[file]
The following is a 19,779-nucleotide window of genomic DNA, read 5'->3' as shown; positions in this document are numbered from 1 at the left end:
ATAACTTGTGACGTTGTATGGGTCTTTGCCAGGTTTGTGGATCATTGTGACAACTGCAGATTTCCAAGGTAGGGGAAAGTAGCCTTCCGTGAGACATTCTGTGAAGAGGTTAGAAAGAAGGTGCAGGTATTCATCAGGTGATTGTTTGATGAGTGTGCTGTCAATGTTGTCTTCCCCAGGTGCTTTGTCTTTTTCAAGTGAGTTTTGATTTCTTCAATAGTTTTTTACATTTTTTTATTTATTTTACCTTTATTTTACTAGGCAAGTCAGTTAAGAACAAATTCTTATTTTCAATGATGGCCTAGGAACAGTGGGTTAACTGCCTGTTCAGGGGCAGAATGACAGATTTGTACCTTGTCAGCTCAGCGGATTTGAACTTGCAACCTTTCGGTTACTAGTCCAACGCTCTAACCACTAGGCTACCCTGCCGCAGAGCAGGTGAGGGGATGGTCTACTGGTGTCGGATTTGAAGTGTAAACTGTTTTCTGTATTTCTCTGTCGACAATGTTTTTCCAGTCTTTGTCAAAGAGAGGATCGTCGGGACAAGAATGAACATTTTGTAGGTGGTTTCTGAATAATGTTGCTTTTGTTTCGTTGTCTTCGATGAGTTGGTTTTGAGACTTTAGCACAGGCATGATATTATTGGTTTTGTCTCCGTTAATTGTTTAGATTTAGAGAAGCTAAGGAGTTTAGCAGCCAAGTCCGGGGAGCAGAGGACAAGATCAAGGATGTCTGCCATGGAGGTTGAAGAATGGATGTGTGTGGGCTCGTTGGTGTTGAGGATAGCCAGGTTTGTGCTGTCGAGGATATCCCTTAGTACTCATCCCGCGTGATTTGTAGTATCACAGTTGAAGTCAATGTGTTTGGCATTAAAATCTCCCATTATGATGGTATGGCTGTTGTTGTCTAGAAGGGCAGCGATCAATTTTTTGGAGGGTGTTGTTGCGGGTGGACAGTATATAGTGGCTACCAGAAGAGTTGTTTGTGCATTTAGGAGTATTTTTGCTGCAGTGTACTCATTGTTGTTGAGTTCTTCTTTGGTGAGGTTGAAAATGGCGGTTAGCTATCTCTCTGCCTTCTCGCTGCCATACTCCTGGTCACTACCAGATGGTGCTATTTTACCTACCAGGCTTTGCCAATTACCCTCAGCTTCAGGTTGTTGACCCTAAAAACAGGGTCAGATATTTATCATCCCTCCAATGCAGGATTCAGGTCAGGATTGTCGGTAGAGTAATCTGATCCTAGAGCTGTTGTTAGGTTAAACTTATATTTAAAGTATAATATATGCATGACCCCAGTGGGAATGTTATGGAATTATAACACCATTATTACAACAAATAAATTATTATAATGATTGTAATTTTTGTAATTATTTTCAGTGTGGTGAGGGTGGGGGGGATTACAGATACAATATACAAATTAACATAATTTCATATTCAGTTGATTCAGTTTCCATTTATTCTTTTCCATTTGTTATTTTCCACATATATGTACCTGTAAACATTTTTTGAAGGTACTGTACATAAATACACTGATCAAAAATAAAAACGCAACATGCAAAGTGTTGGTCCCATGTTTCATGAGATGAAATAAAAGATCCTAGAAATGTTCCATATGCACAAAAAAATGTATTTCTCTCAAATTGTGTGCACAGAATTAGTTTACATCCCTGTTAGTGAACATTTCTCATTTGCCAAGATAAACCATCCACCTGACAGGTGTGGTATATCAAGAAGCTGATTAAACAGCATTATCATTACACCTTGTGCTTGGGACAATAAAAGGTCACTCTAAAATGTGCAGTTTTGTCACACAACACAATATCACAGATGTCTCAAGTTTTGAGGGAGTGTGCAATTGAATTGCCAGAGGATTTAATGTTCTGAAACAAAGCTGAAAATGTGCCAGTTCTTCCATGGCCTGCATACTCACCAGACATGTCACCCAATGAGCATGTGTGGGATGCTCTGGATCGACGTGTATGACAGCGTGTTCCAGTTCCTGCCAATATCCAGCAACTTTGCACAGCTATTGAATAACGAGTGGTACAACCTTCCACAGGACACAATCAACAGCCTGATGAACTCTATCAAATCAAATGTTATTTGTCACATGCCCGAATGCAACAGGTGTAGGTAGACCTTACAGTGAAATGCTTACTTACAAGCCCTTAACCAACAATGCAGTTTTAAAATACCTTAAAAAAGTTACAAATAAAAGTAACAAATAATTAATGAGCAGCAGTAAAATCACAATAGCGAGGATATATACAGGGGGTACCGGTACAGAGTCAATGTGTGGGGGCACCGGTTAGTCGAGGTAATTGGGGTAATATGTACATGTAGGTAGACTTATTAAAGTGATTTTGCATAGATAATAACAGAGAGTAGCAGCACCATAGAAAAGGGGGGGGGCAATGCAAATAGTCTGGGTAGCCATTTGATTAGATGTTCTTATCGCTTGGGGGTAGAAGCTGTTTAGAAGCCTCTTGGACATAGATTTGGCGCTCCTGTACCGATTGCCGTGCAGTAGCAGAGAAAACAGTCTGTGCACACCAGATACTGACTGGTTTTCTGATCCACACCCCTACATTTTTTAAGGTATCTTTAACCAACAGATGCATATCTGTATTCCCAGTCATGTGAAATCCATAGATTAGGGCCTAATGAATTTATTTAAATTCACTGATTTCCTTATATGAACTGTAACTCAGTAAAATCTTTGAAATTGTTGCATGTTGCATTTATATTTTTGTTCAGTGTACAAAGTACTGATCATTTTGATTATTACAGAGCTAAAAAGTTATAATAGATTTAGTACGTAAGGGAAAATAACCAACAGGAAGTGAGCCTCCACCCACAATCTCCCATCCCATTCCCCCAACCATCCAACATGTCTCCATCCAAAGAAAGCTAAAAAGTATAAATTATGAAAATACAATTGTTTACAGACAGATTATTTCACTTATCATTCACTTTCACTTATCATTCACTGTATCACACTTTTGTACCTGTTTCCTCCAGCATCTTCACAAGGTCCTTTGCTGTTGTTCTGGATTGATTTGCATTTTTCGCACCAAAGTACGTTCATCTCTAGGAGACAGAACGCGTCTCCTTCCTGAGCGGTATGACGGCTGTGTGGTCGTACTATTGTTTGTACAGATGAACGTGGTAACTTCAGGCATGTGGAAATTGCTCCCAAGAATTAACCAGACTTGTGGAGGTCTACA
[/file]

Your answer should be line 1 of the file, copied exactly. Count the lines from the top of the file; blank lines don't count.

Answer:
The following is a 19,779-nucleotide window of genomic DNA, read 5'->3' as shown; positions in this document are numbered from 1 at the left end: